Columns by John

John Brown has been a wine and food columnist in West Virginia since the 1980’s. His regular columns appear in the Charleston (WV) Gazette-Mail under the title Vines & Vittles and in The State Journal - a statewide business weekly

A special wine and an App to help you find the best paired dish

A special wine and an App to help you find the best paired dish
'07 Allegrini Pallazzo Della Torre

With summertime upon us, it is logical for most of us to sip lighter  whites such as pinot grigio, sauvignon blanc, riesling or a whole host of other refreshing wines. It’s also common for us to drink lighter-styled reds and even chill them a little before consuming them.

One of the best lighter-textured reds is Valpolicella. Produced from the relatively obscure corvina, rondinalla and molinara grapes, this red wine can be a very pleasant sipper and an excellent accompaniment to barbecue and other warm weather foods.

Today, however, in keeping with my annoying practice of taking a literary detour, I am not going to expound on the virtues of this lighter style wine. But I am going to discuss Valpolicella, and what happens to this timid quaff when a process called ripasso is employed during  wine making.  And, I’m also going to recommend the best wine I’ve ever tasted that uses the ripasso method.

To make a ripasso, new Valpolicella wine is refermented by combining it with the pressings or pomace from Amarone (which is essentially Valpolicella on steroids), and sometimes with the addition of dried raisined grapes.

The resulting ripasso wine is considerably darker and fuller bodied than Valpolicella, but not as powerful as Amarone. The ripasso process was invented in the early 1960’s by the well-respected Valpolicella producer Masi.

Recently, I had the pleasure of renewing my acquaintance with Allegrini Pallazo Della Torre. The 2007 version of this wine could be the best ripasso-style Valpolicella ($25) I have ever tasted.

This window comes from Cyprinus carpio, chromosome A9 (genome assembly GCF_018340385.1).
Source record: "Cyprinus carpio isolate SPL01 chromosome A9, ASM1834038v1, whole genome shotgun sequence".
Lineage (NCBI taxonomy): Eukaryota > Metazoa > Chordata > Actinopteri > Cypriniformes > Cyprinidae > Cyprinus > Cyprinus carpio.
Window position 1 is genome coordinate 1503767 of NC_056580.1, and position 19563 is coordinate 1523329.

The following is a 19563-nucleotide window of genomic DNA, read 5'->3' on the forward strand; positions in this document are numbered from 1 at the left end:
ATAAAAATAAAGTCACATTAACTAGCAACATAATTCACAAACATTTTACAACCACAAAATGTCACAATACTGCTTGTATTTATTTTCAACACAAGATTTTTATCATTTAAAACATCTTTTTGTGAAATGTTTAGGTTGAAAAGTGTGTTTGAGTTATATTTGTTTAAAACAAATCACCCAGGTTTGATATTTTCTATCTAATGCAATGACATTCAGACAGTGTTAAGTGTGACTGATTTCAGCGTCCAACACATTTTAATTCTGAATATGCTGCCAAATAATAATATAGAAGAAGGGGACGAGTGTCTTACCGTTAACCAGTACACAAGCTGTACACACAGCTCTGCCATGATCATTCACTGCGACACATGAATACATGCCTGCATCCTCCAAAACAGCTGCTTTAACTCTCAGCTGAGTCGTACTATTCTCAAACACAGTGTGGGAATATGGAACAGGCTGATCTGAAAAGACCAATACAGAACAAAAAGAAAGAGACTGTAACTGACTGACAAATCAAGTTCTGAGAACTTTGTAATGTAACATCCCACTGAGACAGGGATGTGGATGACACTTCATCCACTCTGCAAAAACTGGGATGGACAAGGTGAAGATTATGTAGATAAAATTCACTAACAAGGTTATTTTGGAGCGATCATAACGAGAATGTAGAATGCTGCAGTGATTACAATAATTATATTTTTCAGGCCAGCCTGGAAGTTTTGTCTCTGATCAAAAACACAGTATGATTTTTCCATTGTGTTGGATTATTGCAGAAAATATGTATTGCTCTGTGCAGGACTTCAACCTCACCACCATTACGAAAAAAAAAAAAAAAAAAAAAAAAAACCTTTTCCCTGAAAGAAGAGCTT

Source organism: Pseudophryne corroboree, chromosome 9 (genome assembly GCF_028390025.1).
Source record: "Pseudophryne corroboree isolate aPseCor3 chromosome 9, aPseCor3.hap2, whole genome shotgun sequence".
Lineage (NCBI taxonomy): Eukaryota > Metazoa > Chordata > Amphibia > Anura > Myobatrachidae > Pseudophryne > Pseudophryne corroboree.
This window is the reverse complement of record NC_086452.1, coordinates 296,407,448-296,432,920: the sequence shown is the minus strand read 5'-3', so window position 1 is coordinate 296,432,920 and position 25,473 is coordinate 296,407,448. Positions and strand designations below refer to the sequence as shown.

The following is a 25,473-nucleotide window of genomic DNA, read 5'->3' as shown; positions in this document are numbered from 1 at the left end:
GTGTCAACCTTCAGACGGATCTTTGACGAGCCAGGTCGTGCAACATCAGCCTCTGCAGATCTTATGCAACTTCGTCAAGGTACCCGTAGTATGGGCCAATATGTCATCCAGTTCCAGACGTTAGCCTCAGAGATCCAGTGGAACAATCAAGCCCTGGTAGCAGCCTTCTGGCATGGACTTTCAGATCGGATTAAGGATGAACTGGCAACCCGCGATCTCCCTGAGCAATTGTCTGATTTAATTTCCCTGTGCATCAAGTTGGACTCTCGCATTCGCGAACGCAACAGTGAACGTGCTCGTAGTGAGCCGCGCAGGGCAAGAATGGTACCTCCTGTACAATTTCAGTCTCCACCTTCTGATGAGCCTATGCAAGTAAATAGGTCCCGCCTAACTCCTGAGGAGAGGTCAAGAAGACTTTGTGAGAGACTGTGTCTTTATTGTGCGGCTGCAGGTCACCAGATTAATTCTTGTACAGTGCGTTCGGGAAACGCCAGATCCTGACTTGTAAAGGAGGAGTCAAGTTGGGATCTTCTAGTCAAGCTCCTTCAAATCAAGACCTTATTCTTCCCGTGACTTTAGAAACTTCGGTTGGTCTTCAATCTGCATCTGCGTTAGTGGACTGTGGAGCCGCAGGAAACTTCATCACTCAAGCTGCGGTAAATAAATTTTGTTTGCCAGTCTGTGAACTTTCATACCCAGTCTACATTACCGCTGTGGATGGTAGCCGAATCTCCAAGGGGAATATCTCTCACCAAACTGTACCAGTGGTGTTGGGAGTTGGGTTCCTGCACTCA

Bursting with ripe, dark plum and blackberry flavors, a nose of cola and cherries and with bracing acidity, this wine is tour de force (that means good in Cajun’). I paired the wine with grilled rack of lamb that had been marinated in olive oil, Dijon mustard, garlic, coarsely ground black pepper and lemons. Yummy!

In addition to Allegrini and Masi, other ripasso producers to look for are Zenato, Bertani, Tommasi, Farina, Righetti and Mazzi.
Excellent Food and Wine App
I’m always looking for new food and wine pairings to spice up my usually mundane existence and to give me something to look forward to at the end of busy work day. And, while there are literally millions of combinations from which to choose, there are literally millions of combinations from which to choose!
So, wouldn’t it be great if there was some quick “go-to” way to make your wine buying decisions easier? And, it sure would be nice to find a complimentary dish to accompany that wine selection too.

Well, a new free mobile application can do just that!

I have pointed you in the past to the website of wine writer Natalie MacLean  ( who devotes her life to helping us make wine selection decisions a lot easier. Her new mobile app will also help you pair that wine with a complimentary food too.

With the “Wine Picks & Pairings app” you can use your Smartphone camera to snap a picture of any bottle label bar code in the wine shop and get tasting notes, scores, and food pairings too. Pretty cool!

Natalie is a certified sommelier and an accomplished wine writer who knows how to provide concise and easy to understand information on the sometimes arcane world of wine and food. Check out her app.
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